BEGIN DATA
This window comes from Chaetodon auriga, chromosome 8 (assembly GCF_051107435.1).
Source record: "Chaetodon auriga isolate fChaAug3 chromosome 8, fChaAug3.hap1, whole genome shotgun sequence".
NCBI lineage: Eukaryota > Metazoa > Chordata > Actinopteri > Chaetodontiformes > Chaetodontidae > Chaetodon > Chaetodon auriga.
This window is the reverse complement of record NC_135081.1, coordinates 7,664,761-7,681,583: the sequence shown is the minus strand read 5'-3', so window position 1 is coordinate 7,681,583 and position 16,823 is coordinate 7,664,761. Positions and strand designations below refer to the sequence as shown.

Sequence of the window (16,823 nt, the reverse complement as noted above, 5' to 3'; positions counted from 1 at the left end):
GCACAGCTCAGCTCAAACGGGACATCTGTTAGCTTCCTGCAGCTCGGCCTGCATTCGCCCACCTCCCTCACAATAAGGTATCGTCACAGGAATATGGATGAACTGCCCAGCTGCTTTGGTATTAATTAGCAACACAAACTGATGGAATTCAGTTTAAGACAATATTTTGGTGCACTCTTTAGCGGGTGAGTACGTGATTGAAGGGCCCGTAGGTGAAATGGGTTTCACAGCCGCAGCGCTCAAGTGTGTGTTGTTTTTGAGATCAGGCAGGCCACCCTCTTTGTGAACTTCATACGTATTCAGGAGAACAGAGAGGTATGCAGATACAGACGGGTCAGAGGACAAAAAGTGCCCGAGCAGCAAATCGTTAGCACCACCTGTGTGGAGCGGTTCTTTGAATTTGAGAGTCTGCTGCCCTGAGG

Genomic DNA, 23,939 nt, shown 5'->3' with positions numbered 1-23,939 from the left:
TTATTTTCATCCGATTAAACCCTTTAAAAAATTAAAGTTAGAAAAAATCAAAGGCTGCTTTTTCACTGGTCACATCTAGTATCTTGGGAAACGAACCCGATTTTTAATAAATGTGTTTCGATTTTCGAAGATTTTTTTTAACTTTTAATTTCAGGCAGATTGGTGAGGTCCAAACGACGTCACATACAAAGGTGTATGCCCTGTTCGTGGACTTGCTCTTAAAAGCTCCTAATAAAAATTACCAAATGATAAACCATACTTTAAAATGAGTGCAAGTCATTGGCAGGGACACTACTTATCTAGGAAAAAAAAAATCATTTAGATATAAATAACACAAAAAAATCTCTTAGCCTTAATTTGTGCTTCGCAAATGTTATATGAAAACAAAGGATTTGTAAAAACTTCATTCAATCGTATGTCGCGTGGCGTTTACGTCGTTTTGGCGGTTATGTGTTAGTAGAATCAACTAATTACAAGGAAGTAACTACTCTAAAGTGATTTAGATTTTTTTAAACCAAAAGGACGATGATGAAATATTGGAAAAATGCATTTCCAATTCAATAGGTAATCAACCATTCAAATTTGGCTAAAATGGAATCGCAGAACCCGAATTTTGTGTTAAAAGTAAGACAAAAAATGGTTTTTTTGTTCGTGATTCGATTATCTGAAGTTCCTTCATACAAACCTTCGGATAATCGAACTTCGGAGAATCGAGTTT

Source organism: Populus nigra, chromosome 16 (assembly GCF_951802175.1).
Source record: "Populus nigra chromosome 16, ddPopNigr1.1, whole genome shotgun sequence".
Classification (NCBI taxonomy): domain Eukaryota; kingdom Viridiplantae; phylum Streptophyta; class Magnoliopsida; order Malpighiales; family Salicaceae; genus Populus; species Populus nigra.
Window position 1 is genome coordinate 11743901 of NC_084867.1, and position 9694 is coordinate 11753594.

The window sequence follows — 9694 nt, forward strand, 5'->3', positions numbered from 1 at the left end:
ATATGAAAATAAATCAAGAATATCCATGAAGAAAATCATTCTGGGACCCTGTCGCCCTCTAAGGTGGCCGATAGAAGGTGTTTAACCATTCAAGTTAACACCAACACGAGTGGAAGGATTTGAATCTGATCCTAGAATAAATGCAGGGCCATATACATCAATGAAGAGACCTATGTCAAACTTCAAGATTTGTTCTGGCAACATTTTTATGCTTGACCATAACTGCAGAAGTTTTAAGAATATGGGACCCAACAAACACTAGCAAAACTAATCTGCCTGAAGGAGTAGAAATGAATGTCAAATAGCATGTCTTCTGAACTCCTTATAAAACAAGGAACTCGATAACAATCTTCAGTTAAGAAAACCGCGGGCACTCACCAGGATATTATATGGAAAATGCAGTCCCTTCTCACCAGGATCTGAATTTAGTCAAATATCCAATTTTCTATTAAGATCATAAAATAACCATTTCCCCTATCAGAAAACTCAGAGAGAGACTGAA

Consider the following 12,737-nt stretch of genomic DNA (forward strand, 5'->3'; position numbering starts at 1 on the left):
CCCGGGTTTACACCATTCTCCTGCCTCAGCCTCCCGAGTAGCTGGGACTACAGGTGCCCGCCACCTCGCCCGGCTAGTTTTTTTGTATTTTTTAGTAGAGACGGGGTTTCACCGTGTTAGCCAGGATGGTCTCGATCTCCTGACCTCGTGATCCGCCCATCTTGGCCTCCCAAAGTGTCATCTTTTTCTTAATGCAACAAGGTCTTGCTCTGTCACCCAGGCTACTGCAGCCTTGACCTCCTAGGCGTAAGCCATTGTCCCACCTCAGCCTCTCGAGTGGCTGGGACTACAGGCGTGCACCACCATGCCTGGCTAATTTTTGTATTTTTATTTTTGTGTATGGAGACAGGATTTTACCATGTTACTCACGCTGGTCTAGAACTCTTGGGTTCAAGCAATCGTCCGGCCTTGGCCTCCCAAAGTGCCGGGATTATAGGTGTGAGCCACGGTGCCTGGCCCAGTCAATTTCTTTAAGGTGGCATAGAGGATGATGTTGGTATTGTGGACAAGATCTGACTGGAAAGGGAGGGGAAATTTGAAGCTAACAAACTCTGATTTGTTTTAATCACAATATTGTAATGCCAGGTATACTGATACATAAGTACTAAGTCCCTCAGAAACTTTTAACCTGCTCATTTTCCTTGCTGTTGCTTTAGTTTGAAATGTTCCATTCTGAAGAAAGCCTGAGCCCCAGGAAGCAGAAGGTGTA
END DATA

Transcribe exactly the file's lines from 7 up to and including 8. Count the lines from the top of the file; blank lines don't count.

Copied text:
Genomic DNA, 23,939 nt, shown 5'->3' with positions numbered 1-23,939 from the left:
TTATTTTCATCCGATTAAACCCTTTAAAAAATTAAAGTTAGAAAAAATCAAAGGCTGCTTTTTCACTGGTCACATCTAGTATCTTGGGAAACGAACCCGATTTTTAATAAATGTGTTTCGATTTTCGAAGATTTTTTTTAACTTTTAATTTCAGGCAGATTGGTGAGGTCCAAACGACGTCACATACAAAGGTGTATGCCCTGTTCGTGGACTTGCTCTTAAAAGCTCCTAATAAAAATTACCAAATGATAAACCATACTTTAAAATGAGTGCAAGTCATTGGCAGGGACACTACTTATCTAGGAAAAAAAAAATCATTTAGATATAAATAACACAAAAAAATCTCTTAGCCTTAATTTGTGCTTCGCAAATGTTATATGAAAACAAAGGATTTGTAAAAACTTCATTCAATCGTATGTCGCGTGGCGTTTACGTCGTTTTGGCGGTTATGTGTTAGTAGAATCAACTAATTACAAGGAAGTAACTACTCTAAAGTGATTTAGATTTTTTTAAACCAAAAGGACGATGATGAAATATTGGAAAAATGCATTTCCAATTCAATAGGTAATCAACCATTCAAATTTGGCTAAAATGGAATCGCAGAACCCGAATTTTGTGTTAAAAGTAAGACAAAAAATGGTTTTTTTGTTCGTGATTCGATTATCTGAAGTTCCTTCATACAAACCTTCGGATAATCGAACTTCGGAGAATCGAGTTT